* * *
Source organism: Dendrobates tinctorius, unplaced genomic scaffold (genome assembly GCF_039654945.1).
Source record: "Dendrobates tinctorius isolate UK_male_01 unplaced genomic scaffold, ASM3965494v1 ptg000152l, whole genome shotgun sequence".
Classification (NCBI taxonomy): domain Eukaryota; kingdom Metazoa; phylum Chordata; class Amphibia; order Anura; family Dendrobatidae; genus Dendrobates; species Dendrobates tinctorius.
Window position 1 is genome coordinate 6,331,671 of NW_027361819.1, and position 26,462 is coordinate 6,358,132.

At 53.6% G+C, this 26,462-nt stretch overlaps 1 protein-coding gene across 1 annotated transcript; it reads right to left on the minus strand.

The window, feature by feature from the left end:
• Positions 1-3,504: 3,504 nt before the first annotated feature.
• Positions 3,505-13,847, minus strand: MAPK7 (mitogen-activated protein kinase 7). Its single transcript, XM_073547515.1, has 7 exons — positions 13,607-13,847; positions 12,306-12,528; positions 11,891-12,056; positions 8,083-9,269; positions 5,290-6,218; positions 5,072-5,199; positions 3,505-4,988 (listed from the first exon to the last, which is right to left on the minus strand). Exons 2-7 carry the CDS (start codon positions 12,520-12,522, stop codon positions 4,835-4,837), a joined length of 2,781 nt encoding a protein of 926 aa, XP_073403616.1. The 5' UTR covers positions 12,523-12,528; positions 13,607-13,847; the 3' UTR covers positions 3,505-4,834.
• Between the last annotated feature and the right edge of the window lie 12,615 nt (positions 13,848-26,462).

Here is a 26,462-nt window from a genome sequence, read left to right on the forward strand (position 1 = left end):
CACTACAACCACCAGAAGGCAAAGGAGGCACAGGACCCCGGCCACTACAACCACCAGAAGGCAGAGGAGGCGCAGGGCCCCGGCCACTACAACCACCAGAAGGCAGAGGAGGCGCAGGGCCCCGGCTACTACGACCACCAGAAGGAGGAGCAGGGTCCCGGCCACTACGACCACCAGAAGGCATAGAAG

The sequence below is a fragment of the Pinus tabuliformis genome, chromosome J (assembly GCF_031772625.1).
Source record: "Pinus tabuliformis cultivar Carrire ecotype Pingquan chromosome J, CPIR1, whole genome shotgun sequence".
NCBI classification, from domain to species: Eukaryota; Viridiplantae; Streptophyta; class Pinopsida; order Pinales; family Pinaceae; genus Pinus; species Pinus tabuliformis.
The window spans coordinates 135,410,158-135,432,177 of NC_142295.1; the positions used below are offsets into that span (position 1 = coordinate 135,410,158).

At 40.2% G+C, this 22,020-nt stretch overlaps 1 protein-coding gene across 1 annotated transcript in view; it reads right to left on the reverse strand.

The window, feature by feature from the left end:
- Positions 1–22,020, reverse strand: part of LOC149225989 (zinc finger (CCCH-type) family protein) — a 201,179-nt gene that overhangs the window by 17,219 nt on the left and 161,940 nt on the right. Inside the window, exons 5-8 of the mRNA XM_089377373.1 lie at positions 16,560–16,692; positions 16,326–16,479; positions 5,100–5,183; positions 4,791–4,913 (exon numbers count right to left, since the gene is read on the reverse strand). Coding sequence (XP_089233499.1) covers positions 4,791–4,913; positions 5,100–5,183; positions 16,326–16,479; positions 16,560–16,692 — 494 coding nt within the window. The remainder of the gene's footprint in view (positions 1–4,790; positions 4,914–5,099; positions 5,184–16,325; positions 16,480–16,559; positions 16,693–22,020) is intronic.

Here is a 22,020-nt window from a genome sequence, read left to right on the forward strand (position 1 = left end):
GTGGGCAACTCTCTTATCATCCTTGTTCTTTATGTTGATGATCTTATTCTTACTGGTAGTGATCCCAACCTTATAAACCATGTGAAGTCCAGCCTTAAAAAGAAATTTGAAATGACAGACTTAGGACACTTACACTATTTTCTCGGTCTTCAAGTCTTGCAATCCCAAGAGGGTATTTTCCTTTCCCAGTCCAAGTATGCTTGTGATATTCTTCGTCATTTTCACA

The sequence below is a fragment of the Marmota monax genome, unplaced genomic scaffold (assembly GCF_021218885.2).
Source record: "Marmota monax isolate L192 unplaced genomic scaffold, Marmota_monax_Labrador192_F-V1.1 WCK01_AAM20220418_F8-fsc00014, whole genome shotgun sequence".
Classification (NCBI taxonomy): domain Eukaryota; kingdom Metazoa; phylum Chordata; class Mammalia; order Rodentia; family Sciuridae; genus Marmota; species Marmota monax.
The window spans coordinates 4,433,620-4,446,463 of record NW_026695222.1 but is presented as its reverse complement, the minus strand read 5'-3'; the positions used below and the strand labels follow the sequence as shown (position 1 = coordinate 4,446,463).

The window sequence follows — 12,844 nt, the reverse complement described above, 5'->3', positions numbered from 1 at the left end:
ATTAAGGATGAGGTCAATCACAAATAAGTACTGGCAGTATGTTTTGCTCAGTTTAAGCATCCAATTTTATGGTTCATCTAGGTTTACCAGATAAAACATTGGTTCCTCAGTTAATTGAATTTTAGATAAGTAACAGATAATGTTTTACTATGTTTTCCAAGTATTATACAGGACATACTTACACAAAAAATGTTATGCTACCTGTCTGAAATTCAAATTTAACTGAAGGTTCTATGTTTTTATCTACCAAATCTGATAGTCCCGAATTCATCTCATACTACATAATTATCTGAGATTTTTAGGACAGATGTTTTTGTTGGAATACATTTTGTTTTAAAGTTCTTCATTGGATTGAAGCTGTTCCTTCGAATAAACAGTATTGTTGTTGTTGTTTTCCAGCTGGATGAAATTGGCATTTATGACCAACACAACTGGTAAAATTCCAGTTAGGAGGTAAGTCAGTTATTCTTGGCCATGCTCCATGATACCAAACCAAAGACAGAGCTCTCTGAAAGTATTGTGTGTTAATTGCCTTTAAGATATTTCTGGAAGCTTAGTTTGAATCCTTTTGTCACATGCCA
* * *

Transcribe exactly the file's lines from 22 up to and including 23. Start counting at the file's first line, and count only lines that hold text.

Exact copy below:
Source record: "Marmota monax isolate L192 unplaced genomic scaffold, Marmota_monax_Labrador192_F-V1.1 WCK01_AAM20220418_F8-fsc00014, whole genome shotgun sequence".
Classification (NCBI taxonomy): domain Eukaryota; kingdom Metazoa; phylum Chordata; class Mammalia; order Rodentia; family Sciuridae; genus Marmota; species Marmota monax.